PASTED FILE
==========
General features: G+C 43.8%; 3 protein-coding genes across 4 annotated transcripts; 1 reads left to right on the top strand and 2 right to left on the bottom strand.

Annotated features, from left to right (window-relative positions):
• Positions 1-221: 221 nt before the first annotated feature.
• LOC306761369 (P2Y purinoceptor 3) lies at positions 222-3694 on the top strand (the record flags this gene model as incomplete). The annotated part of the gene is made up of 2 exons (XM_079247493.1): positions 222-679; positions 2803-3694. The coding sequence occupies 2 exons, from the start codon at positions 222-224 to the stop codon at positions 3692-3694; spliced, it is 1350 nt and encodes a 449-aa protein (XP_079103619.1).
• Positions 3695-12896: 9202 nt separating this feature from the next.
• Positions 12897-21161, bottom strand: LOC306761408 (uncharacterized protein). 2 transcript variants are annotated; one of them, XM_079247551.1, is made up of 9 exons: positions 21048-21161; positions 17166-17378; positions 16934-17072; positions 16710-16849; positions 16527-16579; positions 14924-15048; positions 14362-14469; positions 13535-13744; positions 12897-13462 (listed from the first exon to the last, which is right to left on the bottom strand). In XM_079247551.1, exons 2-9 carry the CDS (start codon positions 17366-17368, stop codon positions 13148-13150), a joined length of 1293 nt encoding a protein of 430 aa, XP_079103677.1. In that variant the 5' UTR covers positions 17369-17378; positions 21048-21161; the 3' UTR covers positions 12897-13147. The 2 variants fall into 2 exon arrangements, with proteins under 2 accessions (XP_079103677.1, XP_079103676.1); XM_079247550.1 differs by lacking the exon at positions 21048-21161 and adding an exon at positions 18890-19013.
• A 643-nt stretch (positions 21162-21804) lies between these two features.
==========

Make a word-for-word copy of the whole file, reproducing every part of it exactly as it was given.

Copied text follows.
General features: G+C 43.8%; 3 protein-coding genes across 4 annotated transcripts; 1 reads left to right on the top strand and 2 right to left on the bottom strand.

Annotated features, from left to right (window-relative positions):
• Positions 1-221: 221 nt before the first annotated feature.
• LOC306761369 (P2Y purinoceptor 3) lies at positions 222-3694 on the top strand (the record flags this gene model as incomplete). The annotated part of the gene is made up of 2 exons (XM_079247493.1): positions 222-679; positions 2803-3694. The coding sequence occupies 2 exons, from the start codon at positions 222-224 to the stop codon at positions 3692-3694; spliced, it is 1350 nt and encodes a 449-aa protein (XP_079103619.1).
• Positions 3695-12896: 9202 nt separating this feature from the next.
• Positions 12897-21161, bottom strand: LOC306761408 (uncharacterized protein). 2 transcript variants are annotated; one of them, XM_079247551.1, is made up of 9 exons: positions 21048-21161; positions 17166-17378; positions 16934-17072; positions 16710-16849; positions 16527-16579; positions 14924-15048; positions 14362-14469; positions 13535-13744; positions 12897-13462 (listed from the first exon to the last, which is right to left on the bottom strand). In XM_079247551.1, exons 2-9 carry the CDS (start codon positions 17366-17368, stop codon positions 13148-13150), a joined length of 1293 nt encoding a protein of 430 aa, XP_079103677.1. In that variant the 5' UTR covers positions 17369-17378; positions 21048-21161; the 3' UTR covers positions 12897-13147. The 2 variants fall into 2 exon arrangements, with proteins under 2 accessions (XP_079103677.1, XP_079103676.1); XM_079247550.1 differs by lacking the exon at positions 21048-21161 and adding an exon at positions 18890-19013.
• A 643-nt stretch (positions 21162-21804) lies between these two features.